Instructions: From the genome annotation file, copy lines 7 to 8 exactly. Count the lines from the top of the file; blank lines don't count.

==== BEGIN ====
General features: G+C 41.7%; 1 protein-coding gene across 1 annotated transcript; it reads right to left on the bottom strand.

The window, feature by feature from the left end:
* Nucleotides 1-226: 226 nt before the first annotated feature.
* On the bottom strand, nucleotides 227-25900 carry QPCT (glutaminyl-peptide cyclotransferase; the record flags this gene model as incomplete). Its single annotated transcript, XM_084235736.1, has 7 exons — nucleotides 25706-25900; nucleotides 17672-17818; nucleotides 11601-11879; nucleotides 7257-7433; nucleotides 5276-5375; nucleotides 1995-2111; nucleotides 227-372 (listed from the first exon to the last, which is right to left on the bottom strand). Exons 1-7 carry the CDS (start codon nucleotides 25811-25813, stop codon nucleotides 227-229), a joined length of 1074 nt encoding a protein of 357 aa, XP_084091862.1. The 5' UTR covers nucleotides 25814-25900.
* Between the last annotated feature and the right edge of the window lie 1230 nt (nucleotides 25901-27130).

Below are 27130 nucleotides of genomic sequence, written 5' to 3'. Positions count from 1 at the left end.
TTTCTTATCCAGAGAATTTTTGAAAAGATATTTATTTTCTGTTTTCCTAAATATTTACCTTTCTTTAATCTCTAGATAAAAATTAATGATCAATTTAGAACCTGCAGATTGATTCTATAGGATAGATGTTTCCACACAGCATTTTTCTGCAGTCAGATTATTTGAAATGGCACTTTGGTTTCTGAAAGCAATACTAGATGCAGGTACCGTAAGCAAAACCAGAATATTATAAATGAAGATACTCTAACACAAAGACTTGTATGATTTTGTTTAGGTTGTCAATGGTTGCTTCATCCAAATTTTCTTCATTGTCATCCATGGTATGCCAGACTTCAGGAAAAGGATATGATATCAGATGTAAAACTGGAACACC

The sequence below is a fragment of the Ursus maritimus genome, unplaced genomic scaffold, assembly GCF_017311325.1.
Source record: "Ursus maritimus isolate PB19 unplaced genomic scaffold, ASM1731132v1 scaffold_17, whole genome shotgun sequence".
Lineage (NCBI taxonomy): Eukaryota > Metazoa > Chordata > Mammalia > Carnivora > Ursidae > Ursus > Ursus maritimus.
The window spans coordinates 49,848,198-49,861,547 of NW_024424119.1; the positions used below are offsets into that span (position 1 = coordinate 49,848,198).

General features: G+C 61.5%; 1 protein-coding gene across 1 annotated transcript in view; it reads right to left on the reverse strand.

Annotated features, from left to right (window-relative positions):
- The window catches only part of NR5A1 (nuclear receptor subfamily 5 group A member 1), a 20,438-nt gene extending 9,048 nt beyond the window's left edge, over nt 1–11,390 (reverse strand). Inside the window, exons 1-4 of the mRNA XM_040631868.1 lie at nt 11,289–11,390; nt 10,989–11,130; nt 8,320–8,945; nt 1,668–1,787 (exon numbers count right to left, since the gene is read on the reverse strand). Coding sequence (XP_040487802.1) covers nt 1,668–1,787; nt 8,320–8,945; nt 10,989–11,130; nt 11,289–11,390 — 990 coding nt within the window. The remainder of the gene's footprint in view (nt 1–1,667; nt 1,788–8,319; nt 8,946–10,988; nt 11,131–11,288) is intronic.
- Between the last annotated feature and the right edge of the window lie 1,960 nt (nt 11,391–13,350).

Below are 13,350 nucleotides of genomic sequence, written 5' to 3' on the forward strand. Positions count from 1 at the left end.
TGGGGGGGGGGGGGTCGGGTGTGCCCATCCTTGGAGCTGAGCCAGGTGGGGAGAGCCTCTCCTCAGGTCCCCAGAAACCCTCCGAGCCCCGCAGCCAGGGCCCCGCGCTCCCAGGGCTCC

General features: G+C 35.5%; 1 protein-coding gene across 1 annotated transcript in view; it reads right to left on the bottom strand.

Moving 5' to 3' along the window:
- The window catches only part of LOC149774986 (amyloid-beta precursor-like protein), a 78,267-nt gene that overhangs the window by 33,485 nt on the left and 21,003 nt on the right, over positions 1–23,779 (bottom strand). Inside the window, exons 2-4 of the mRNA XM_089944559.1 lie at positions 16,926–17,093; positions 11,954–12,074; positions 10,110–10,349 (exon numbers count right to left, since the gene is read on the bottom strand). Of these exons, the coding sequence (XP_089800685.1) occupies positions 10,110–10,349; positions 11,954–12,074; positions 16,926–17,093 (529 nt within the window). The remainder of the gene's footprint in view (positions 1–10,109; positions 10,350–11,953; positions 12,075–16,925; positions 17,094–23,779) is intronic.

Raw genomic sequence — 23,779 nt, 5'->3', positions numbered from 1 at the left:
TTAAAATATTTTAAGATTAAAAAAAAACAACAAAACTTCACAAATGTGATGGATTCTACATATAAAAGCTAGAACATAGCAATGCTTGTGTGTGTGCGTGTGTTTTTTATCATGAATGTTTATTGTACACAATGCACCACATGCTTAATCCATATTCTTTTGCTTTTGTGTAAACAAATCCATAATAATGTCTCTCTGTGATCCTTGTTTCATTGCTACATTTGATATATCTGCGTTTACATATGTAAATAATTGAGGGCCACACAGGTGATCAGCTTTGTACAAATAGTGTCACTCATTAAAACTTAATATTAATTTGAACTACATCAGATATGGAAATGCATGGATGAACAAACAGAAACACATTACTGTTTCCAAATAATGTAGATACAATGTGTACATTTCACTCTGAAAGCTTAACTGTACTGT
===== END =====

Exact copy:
TTTCTTATCCAGAGAATTTTTGAAAAGATATTTATTTTCTGTTTTCCTAAATATTTACCTTTCTTTAATCTCTAGATAAAAATTAATGATCAATTTAGAACCTGCAGATTGATTCTATAGGATAGATGTTTCCACACAGCATTTTTCTGCAGTCAGATTATTTGAAATGGCACTTTGGTTTCTGAAAGCAATACTAGATGCAGGTACCGTAAGCAAAACCAGAATATTATAAATGAAGATACTCTAACACAAAGACTTGTATGATTTTGTTTAGGTTGTCAATGGTTGCTTCATCCAAATTTTCTTCATTGTCATCCATGGTATGCCAGACTTCAGGAAAAGGATATGATATCAGATGTAAAACTGGAACACC

The sequence below is a fragment of the Ursus maritimus genome, unplaced genomic scaffold, assembly GCF_017311325.1.